Washington Square News

College Wallet, Bougie Belly: San Marzano

By Scott Hogan, Staff Writer

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The San Marzano menu.

Heralding a new series for yours truly, carrying a college wallet with a bougie appetite. This week, we’ll be kicking things off with an NYU favorite, San Marzano.

Many Americans have grown up with nights out at a local Italian restaurant fixed up with cheap wine and that delicious bread that leaves a maddening amount of crumbs all over the tablecloth. However, over the past couple of years, a new wave of fine-dining Italian eateries have been popping up all over, featuring high-end ingredients and high prices as well. San Marzano, located in the East Village on Second Avenue, stands out from the crowd. Featuring a cross between a clean modern and a vintage rustic aesthetic, the restaurant offers a pleasant atmosphere to enjoy a meal with one or two friends. Down to the details of the apothecary-esque drawers filled with little notes on napkins or receipts that line the wall,  the place obviously has personality.

Judging based on looks alone, I would not have been surprised if I had to spend over 20 dollars on an entree. However, San Marzano has been able to maintain low prices without sacrificing the high quality of its food.

“The owner never changes [the prices],” said a server at the restaurant. “He knows that all the college kids like to come in for a cheap meal.”

The pasta is absolutely worth any wait you might face, and chances are you’ll be waiting for at least an hour if you go on the weekends or during peak hours on a weeknight. All appetizers are just $7, and they are perfect for splitting. The brussel sprouts are a personal favorite, balancing the char of the sprouts, the salt of the pancetta and the surprising sweetness of the apple perfectly into one delicious bite. For entrees, the restaurant gives you the option to choose a combination of its fresh, in-house pastas with a sauce for only $10. There’s no wrong choice with the sauces, though the pesto is one of the best I’ve ever had. It’s super smooth and not oily at all, while the vecchia bettola is bursting with fresh tomato flavor. Even the wild boar ragu hits the spot as the hearty boar compliments the saltiness of pecorino cheese. San Marzano also offers a variety of panini, but you’re better off sticking with the pasta.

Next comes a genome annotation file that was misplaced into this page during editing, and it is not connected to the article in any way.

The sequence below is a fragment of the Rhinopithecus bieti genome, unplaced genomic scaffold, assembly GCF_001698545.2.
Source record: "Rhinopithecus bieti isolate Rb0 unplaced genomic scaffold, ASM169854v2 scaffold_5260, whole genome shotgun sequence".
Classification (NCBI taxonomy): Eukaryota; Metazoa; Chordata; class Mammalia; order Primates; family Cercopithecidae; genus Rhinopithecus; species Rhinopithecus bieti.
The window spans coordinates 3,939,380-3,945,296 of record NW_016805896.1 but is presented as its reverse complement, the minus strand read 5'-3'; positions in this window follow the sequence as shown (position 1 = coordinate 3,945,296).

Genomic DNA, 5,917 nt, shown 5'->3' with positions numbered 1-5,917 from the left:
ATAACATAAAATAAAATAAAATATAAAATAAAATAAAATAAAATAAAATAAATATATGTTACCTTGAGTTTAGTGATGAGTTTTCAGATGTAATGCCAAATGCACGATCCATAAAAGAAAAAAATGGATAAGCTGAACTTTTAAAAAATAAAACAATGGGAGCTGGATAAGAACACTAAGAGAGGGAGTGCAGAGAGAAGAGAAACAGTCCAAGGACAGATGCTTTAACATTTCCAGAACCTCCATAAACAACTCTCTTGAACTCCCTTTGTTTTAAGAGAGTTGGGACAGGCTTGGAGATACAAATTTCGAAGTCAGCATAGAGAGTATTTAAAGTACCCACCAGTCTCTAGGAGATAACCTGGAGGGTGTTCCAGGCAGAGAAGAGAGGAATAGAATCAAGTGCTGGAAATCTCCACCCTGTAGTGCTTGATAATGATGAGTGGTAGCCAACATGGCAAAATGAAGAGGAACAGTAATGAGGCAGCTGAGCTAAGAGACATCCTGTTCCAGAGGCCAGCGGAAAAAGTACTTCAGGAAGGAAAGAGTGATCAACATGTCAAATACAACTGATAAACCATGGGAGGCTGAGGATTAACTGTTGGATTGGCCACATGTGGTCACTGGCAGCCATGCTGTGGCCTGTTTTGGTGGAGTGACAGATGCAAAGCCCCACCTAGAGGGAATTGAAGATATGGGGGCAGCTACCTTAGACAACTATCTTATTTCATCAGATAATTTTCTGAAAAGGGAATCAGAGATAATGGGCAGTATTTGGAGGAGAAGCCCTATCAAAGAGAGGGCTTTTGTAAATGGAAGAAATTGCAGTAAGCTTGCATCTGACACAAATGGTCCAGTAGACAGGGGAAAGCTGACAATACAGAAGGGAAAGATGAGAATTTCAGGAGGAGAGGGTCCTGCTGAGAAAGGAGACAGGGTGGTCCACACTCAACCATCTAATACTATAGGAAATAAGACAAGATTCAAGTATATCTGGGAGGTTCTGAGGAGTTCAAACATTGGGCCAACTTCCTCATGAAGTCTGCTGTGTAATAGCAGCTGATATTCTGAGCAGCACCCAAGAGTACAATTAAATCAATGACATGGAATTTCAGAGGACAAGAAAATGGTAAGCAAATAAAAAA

When sitting down for a meal at San Marzano with a close friend or two, it is easy to pretend that you’re an adult with a real, paid job and who has their life together rather than just another college student with $15.76 in their bank account.

A version of this article appeared in the Monday, March 26 print edition. Email Scott Hogan at [email protected]

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About the Writer
Scott Hogan, Dining Editor
Scott Hogan is sophomore in Liberal Studies working towards a degree in Journalism and MCC. You can find him claiming “The diet starts now!” after finishing lunch at Chick-fil-A. As a native Californian he jumps at any chance to defend the superiority of In-N-Out, but can sometimes be spotted shame eating a shack burger. A...
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